Lying, spying, sabotaging: procedures and consequences
Nadine Chlaß and
No 15-17, Working Papers from University of Mannheim, Department of Economics
Do individuals prefer to compete fairly, or unfairly with an opponent? We study individuals who can choose how to compete for one ex-post nonzero payoff. They can either nudge themselves into a fair set of rules where they have the same information and actions as their opponent, or into unfair rules where they spy, sabotage or fabricate their opponent's action. In an experiment, we observe significant altruism under rules which allow for fabrication and sabotage, but not under rules which allow for spying. We provide direct evidence that this altruism emanates from an ethical concern purely about the rules of the game. How individuals deal with this concern - whether they nudge themselves into fabrication-free, spying-free, or sabotage-free rules, or whether they assume the power to fabricate or sabotage to compensate their opponent by giving all payoff away - varies along with individuals' attitudes towards power.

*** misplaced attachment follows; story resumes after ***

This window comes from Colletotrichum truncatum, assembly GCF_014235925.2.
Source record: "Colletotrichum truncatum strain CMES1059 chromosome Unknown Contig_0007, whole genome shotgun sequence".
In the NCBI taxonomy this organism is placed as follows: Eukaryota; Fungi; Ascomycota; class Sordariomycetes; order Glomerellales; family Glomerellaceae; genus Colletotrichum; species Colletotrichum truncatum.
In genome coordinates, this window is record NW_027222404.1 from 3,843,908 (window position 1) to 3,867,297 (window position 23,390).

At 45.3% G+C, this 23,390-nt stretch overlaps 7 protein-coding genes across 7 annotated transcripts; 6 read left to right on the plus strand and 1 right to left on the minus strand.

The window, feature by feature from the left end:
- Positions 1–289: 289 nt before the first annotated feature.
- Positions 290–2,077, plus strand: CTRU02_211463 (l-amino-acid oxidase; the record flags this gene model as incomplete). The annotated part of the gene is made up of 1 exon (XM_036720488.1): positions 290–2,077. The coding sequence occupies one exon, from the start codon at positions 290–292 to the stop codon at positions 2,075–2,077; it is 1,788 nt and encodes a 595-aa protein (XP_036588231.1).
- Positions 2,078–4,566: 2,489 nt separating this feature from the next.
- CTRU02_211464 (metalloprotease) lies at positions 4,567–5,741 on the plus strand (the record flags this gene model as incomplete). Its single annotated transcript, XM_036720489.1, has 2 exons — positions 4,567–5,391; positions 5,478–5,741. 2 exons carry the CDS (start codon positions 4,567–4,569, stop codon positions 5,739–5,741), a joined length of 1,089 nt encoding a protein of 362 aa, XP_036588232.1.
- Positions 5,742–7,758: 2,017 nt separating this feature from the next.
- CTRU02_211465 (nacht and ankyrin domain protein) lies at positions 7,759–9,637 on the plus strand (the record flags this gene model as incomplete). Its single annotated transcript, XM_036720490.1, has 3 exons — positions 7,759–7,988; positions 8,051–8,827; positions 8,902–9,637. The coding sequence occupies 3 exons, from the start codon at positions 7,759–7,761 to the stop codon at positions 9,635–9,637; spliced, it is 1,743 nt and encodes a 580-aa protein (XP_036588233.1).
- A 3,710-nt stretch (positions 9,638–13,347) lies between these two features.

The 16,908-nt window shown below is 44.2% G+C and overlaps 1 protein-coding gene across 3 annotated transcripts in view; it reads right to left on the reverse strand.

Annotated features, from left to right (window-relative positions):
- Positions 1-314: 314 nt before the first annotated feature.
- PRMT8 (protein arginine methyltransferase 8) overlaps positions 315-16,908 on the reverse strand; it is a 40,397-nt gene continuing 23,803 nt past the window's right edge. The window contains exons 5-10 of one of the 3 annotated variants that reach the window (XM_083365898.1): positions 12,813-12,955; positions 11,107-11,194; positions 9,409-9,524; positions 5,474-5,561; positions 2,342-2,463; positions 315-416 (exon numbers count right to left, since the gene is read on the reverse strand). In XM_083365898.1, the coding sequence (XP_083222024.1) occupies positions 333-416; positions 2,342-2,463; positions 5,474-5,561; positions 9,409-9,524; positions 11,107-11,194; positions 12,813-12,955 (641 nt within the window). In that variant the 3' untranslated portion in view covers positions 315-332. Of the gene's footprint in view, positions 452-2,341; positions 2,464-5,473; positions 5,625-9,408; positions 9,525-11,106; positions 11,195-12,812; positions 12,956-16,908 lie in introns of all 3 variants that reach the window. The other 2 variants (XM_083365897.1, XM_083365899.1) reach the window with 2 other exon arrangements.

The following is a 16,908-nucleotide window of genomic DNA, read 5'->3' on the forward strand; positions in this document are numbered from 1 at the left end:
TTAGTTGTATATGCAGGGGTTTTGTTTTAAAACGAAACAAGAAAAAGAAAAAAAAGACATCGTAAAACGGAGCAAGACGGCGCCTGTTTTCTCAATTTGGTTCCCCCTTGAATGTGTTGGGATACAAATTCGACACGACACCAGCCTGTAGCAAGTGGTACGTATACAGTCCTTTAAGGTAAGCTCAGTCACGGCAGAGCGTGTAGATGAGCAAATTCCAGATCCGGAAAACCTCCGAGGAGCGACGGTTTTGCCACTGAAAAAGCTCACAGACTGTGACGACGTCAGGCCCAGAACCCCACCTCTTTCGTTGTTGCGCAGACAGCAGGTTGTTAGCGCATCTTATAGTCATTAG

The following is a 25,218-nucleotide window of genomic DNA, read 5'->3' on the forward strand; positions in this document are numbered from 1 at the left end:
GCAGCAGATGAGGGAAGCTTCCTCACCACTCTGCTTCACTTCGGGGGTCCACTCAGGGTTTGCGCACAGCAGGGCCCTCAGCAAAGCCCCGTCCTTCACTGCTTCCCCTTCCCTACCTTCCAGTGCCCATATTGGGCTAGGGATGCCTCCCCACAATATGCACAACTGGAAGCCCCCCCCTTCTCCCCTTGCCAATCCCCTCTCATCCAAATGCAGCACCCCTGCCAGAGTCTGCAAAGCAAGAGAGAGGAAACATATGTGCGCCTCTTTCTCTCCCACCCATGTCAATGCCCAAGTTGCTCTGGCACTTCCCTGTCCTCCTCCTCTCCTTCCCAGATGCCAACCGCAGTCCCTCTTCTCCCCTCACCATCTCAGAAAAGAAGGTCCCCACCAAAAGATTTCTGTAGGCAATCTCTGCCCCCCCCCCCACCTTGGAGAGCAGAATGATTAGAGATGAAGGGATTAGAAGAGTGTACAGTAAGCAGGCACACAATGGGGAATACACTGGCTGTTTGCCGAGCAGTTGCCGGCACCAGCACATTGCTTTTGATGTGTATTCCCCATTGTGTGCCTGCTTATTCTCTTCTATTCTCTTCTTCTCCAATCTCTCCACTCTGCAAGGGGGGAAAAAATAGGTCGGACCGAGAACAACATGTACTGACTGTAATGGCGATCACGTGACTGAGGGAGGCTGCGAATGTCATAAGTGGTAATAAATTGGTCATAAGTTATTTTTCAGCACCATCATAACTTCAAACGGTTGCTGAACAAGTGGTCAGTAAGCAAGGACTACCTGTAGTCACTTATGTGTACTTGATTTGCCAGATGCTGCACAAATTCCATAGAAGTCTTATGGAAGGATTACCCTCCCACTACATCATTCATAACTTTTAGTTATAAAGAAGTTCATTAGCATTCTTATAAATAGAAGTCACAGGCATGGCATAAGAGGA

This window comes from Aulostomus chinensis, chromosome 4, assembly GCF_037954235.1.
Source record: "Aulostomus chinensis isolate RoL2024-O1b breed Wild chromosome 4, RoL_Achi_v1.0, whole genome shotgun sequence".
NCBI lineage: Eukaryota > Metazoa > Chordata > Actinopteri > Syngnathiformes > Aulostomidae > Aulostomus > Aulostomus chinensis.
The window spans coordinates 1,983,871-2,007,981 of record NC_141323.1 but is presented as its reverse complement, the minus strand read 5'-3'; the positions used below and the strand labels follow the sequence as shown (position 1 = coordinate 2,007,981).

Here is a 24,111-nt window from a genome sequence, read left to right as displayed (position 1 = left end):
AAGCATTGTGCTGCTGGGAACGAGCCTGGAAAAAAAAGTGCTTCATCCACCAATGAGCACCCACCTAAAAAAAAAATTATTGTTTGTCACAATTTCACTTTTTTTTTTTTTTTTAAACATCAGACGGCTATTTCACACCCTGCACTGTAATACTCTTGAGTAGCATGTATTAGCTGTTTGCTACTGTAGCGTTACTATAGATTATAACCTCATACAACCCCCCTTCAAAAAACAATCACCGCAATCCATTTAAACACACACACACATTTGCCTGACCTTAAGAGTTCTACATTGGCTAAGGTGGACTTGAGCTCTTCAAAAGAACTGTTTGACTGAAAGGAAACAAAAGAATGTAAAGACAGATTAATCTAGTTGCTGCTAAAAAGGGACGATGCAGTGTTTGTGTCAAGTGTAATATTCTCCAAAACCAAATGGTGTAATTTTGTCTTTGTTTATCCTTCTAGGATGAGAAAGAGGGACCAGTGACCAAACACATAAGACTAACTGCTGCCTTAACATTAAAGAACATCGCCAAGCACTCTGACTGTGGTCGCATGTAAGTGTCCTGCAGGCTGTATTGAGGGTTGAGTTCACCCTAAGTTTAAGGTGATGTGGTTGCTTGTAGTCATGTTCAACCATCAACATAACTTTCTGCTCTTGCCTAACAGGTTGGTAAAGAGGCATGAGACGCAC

Keywords: psychological games; moral judgement; institutional design; lying aversion; sabotage aversion; spying aversion; unfair competition (search for similar items in EconPapers)
JEL-codes: D02 D03 D63 D64 (search for similar items in EconPapers)
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Working Paper: Lying, Spying, Sabotaging: Procedures and Consequences (2015)
Working Paper: Lying, spying, sabotaging: Procedures and consequences (2015)
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Persistent link: https://EconPapers.repec.org/RePEc:mnh:wpaper:40098
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